Insignificance: Hong Kong Stories by Xu Xi
Hong Kong. Signal 8 Press. 2018. 190 pages.
In Insignificance, Xu Xi ambitiously claimed that she was doing a little bit of what Dream of the Red Chamber was doing—to create classic images of what a Chinese novel coming into the modern world was like.
Insignificance is a collection of eleven short fictions dealing prominently with questions of the identity of Hong Kong people. There are colonial vestiges everywhere, as people in “Coincidence” lament: “when Hong Kong was still British; the economy was thriving.” However, the author is obviously more concerned with the present predicaments confronting the people of Hong Kong. In “Off the Record,” she quotes Chairman Mao while touching on the delicate subject of the Umbrella Movement. In “All about Skin,” the story goes from skin color to racism, which is characterized as an infectious disease like avian flu. In “Doghouse Rhapsody,” this “infection” is ascribed to a wide range of sources including air and noise pollution, cigarette butts, and even to the rat meat sold in shops as lamb. Elsewhere, in “Canine News,” the author puts forward a Swiftian proposal for locking up all racists in a giant structure and treating them like dogs.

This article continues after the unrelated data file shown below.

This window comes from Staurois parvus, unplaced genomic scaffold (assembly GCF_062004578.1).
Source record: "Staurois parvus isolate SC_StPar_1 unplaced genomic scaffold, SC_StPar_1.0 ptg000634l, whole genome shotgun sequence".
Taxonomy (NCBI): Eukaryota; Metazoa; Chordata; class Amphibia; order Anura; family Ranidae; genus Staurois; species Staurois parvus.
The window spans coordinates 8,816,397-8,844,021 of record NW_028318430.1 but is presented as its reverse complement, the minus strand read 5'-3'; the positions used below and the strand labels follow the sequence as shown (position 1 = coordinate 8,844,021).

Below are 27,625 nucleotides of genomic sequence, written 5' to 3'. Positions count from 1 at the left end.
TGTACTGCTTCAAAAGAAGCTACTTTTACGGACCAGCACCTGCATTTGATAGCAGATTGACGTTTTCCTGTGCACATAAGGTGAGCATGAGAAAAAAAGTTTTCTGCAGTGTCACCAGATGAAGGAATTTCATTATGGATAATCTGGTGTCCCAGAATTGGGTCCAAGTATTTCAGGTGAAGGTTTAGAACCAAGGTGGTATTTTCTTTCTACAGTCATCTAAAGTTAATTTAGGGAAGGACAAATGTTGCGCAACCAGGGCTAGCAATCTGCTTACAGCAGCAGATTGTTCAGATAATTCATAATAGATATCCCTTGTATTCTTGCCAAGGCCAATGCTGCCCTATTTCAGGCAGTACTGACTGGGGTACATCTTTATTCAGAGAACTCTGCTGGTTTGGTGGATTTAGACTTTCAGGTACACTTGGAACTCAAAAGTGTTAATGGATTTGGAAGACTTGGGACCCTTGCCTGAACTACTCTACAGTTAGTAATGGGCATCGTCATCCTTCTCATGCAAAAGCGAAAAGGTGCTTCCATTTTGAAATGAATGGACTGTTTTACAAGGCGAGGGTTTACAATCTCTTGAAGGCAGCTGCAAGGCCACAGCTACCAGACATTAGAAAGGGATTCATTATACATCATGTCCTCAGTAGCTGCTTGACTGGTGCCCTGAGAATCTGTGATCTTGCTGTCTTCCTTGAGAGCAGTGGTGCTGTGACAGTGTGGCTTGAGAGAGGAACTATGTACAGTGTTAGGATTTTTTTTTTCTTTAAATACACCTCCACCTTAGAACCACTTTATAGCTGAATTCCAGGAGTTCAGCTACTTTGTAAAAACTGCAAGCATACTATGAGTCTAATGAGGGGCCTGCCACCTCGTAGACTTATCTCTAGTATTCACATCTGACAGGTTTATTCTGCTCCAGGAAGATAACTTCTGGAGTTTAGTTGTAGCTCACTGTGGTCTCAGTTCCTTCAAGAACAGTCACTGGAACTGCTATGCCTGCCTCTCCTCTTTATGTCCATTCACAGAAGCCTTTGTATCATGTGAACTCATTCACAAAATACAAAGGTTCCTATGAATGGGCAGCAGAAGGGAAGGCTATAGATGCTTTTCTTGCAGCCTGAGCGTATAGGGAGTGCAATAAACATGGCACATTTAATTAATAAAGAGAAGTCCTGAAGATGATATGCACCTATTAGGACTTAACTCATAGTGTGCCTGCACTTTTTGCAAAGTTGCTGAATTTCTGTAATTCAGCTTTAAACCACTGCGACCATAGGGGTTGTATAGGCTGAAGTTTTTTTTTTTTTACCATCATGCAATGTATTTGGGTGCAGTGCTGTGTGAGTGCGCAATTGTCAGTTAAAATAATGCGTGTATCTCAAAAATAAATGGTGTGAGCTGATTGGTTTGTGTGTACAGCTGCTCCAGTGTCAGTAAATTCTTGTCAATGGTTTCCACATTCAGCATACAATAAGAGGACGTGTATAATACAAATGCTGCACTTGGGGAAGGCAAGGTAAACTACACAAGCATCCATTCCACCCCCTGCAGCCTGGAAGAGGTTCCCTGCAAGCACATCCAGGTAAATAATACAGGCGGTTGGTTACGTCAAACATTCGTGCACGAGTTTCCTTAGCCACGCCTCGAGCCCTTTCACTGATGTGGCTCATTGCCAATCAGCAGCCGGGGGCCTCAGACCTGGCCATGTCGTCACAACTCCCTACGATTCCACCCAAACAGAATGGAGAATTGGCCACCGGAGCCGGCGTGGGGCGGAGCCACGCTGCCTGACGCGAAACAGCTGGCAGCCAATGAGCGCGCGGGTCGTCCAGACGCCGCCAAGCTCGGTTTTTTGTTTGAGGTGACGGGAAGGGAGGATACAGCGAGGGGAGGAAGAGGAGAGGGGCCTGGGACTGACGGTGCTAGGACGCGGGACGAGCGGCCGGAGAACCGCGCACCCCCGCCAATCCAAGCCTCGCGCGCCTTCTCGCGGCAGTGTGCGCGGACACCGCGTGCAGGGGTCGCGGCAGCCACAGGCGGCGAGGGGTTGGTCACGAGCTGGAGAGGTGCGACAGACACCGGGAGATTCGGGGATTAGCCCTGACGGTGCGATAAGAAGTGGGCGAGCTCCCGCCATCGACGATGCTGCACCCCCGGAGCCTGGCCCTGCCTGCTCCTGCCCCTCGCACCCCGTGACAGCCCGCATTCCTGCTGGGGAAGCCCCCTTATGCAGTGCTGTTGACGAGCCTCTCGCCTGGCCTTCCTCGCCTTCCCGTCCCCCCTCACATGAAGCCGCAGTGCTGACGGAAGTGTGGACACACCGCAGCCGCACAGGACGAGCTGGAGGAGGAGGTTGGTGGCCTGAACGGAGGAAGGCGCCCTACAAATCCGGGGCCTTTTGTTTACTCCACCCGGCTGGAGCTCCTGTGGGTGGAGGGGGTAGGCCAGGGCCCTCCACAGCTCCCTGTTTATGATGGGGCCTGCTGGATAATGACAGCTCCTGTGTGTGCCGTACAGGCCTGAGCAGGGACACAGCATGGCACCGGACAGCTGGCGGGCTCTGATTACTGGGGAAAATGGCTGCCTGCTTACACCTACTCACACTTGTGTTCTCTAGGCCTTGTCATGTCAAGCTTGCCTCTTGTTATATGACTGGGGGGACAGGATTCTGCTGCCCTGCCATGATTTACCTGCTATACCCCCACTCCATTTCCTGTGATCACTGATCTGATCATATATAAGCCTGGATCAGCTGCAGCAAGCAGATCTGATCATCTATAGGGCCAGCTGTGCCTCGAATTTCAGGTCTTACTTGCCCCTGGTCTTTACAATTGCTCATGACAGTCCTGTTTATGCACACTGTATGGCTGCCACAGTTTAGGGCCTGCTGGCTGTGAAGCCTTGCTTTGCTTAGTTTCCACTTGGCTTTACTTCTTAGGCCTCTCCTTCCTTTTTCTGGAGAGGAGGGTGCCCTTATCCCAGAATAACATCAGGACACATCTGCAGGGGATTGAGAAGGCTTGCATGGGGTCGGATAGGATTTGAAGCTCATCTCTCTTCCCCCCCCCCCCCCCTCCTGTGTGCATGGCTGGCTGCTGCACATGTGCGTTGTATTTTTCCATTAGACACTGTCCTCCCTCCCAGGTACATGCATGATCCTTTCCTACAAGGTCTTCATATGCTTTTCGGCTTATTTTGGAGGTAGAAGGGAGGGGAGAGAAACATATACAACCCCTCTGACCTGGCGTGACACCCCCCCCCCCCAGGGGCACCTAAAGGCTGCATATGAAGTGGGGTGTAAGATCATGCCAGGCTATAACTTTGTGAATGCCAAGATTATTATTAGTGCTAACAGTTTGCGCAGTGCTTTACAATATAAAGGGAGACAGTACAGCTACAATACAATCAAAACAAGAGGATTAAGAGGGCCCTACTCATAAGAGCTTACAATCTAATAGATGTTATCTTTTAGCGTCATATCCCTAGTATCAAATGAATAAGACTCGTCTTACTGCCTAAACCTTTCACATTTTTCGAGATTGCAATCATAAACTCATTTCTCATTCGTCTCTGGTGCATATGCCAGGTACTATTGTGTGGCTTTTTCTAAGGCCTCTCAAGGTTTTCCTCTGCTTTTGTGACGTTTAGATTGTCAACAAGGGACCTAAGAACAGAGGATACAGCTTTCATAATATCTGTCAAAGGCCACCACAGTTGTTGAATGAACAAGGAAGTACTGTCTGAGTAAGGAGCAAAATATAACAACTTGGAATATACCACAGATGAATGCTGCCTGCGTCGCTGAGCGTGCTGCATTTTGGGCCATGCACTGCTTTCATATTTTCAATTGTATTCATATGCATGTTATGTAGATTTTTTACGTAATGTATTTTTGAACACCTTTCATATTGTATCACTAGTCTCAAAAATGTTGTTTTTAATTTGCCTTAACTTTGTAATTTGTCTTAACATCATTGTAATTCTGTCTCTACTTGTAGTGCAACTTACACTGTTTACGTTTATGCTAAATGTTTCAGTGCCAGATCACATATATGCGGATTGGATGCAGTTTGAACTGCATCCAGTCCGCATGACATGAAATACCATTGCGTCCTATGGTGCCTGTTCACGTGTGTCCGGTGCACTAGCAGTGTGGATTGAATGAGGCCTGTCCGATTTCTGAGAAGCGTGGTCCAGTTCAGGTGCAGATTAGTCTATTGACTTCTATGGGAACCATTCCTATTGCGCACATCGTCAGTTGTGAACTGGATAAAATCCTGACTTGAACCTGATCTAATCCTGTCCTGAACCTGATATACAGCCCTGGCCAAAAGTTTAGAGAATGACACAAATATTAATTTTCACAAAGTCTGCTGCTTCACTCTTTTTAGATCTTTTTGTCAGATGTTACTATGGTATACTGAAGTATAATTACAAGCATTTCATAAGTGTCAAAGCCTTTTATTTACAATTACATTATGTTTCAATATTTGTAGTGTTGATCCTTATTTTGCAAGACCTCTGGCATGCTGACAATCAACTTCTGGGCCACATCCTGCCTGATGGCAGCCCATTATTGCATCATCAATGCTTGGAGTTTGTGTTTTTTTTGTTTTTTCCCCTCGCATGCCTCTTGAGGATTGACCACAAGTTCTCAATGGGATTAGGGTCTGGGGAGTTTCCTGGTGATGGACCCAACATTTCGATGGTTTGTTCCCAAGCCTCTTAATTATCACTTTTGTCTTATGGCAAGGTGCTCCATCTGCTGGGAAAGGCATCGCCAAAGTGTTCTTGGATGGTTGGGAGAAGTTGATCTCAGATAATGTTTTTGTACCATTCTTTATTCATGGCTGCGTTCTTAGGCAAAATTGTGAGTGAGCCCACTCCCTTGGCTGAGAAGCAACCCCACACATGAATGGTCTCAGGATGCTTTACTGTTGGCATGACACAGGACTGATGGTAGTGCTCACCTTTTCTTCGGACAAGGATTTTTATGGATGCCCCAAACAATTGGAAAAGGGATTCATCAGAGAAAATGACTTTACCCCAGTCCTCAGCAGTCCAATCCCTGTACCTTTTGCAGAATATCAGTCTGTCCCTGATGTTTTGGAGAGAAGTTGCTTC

Readers first looking into Xu Xi may be frustrated with the jumping back and forth in time, the various narrators, and the constant shifting of settings; yet no one can deny that she remains both evocative and efficient as a delineator of character who manages to fit Hong Kong into an eclectic, puzzling, and deeply personal account of her home city. There is also no denying that her engrossing, whirlwind metafictional tales effectively demonstrate the far-reaching effects of politics and culture on the smallest, most personal aspects of Hong Kong people’s daily lives.
Xu Xi used to compare herself to Cassandra. Here in this collection, she continues to wonder if Hong Kong’s future looks like its past or if nostalgia is a dangerous indulgence. What seems to perplex her most is whether Hong Kong will be reduced to an insignificance that denies its British colonial genesis—in this sense, watching Hong Kong seems like a lifelong occupation for this ambitious Chinese American novelist and essayist.
Nanjing Normal University